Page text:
To acquire necessary volume to assure the profitability of carmaking business, Gräf & Stift also launched smaller models, badged G 35, G 36 and G 8, powered by a 4.6-litre eight-cylinder engine. To cater for lower segments of the market, the company entered an agreement with Citroën, assembling one of the French automaker’s models as the MF 6 in 1935-36 (it had a 2.65-litre six-cylinder engine, with Gräf & Stift having had ceased the manufacturing of their own six-cylinders in 1935). Later, a joint-venture was started with Ford of Cologne, which provided for eight-cylinder Ford-licensed vehicles, badged Gräf-Ford V8, to be assembled by Gräf & Stift.
Neither of those ventures proved successful enough to assure the profitability of the passenger car business of Gräf & Stift, so the company decided to pull out of it. Its last own model was the rather modern C 12, fitted with a new twelve-cylinder engine, which was only made in very limited numbers in 1938, when the company ceased automobile production to concentrate on truck and bus manufacturing.
After World War II
Gräf & Stift remained in the truck and bus manufacturing business after 1945, continuing as a family-owned enterprise, being run by members of the Gräf family. The company built its first trolleybuses in 1948.
A 1980-built Gräf & Stift trolleybus in service in 2003 in Romania
In 1971 the company merged with Österreichische Automobil Fabriks-AG (ÖAF) to form ÖAF-Gräf & Stift AG, which in turn was taken over by MAN AG the same year. ÖAF-Gräf & Stift AG continued manufacturing under that name, as a subsidiary of MAN. Still based in Vienna, it was focused on supplying trucks and buses for the Austrian market, mostly based on MAN designs, and additionally specialised in trolleybuses. It was MAN’s main trolleybus producer in the 1980s and 1990s, and these were sold under the Gräf & Stift name, with trolleybuses’ being supplied to several European cities, including Salzburg, Solingen and Bergen(Norway), among others.
As of 31 December 2000, ÖAF-Gräf & Stift AG had 897 employees, and its sales for the six-month period from 1 July 2000 through 31 December 2000 (the company’s “Short Fiscal Year 2000”) totalled €111 million.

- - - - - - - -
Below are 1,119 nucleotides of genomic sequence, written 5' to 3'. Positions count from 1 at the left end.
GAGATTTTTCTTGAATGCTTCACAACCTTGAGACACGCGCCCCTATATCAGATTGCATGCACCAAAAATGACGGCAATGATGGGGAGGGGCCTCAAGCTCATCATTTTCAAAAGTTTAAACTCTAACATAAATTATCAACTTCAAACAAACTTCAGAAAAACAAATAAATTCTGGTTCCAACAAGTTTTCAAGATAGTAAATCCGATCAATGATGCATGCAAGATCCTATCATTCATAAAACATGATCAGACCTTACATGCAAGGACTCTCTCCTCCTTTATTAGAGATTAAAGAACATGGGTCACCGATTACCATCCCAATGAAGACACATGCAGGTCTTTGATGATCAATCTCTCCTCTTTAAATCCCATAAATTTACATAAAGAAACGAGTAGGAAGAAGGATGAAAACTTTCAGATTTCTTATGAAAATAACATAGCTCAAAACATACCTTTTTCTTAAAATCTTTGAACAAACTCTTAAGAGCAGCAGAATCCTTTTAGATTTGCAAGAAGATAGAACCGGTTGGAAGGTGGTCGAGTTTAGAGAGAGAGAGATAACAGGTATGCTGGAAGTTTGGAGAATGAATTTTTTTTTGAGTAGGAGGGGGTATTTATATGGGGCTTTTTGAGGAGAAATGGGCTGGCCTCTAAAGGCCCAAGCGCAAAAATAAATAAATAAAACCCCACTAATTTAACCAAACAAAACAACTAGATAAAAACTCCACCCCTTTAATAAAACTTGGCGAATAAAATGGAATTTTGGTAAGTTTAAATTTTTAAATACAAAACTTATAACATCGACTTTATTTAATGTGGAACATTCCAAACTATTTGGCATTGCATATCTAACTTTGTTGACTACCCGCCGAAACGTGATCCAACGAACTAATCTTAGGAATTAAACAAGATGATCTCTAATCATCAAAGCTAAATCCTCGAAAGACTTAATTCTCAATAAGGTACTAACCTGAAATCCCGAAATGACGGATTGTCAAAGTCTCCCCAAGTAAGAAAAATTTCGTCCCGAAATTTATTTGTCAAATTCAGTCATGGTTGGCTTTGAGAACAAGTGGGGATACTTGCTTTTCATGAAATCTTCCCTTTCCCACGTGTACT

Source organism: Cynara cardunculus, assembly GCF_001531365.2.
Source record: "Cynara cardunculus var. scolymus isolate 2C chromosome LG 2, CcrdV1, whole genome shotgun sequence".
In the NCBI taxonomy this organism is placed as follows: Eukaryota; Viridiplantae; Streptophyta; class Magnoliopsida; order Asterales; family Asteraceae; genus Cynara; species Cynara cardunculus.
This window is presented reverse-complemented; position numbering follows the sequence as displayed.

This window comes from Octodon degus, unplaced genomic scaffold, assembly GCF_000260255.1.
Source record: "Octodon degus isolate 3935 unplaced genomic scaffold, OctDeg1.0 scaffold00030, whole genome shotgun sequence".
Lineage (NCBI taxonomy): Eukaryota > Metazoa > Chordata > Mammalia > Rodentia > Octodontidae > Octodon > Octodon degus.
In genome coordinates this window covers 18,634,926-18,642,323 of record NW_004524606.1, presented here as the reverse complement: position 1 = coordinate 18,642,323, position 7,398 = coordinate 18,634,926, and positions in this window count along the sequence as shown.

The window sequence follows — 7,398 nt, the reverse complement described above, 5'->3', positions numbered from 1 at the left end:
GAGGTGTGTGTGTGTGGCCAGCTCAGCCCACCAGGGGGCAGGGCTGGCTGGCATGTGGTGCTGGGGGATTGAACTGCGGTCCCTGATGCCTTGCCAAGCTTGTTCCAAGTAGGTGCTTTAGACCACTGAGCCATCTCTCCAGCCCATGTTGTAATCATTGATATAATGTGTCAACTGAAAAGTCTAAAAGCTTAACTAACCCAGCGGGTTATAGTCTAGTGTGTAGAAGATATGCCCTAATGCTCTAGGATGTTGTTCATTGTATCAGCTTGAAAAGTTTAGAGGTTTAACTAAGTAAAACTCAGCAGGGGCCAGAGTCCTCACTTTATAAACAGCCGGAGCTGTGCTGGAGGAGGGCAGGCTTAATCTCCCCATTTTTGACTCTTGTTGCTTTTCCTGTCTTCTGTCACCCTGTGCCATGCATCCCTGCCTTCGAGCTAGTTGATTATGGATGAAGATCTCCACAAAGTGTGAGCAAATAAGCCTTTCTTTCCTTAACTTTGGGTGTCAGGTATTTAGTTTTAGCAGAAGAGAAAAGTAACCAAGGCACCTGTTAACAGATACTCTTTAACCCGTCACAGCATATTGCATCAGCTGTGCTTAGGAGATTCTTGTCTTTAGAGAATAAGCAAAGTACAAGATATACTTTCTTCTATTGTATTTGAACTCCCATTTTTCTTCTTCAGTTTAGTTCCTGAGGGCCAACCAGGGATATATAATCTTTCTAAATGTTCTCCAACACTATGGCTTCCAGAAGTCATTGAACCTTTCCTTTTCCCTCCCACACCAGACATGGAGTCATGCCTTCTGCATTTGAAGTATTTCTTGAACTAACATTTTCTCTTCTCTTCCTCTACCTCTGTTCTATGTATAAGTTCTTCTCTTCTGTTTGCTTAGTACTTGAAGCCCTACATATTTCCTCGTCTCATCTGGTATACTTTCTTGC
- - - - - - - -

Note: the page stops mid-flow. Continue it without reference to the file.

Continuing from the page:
Use of the longstanding Gräf & Stift name ended in 2001, when MAN renamed the company MAN Sonderfahrzeuge AG, as part of reorganizations following its June 2001 acquisition of Neoplan. This in turn became MAN Nutzfahrzeuge Österreich AG in 2004. In that year, MAN built a new plant on Gräf & Stift’s original site in the Liesing district of Vienna and continues to be the biggest employer in the area.
|Type||Subsidiary of MAN SE|
ÖAF was created by FIAT in 1907 and is now part of the German MAN group. The manufacture of automobiles began in the new plant built for the occasion in Vienna in 1908, while the number was only 50 employees. A truck of 4 tonnes, similar to the Italian Fiat model was manufactured from 1911. It was originally Austro-Fiat, which during the First World War began to develop their own products.
In 1925 the Austro-Fiat brand expired and the company became Osterreichische Automobil Fabrik AG, under the abbreviation ÖAF, with preservation of the trademark filed earlier. Also in 1925, a separate company took over sales of Italian FIAT cars, and Austro-Fiat became affiliated with Austro-Daimler and Puch. The last private car, Type 1001A, was different from the earlier Type 1001, having 34 bhp (25 kW) engines and conventional rear axles.
The latest model Fiat’s truck was TS 1924, equipped with a 45 hp (34 kW) Fiat engine. The company began production of other models in Austria, which has enabled the company to begin developing its own models. The most popular submitted in 1925 was the AFN light truck AFN with 1.75 tons of payload. This truck used a 42 hp 4 Cylinder Fiat engine 2850 cc, it also used gimbals and real tires, not solid tires, which allowed for a speed of 65 km/h. In 1928, the AF2 appeared and the following year a bus called the Austro-Fiat-1001. It is from this time that the company discontinued the manufacture of passenger cars to concentrate on commercial vehicles, trucks, vans and buses. This allowed the AFL/AFY to be manufactured from 1930 to 1937.
Austrian Army ÖAF-sLKW truck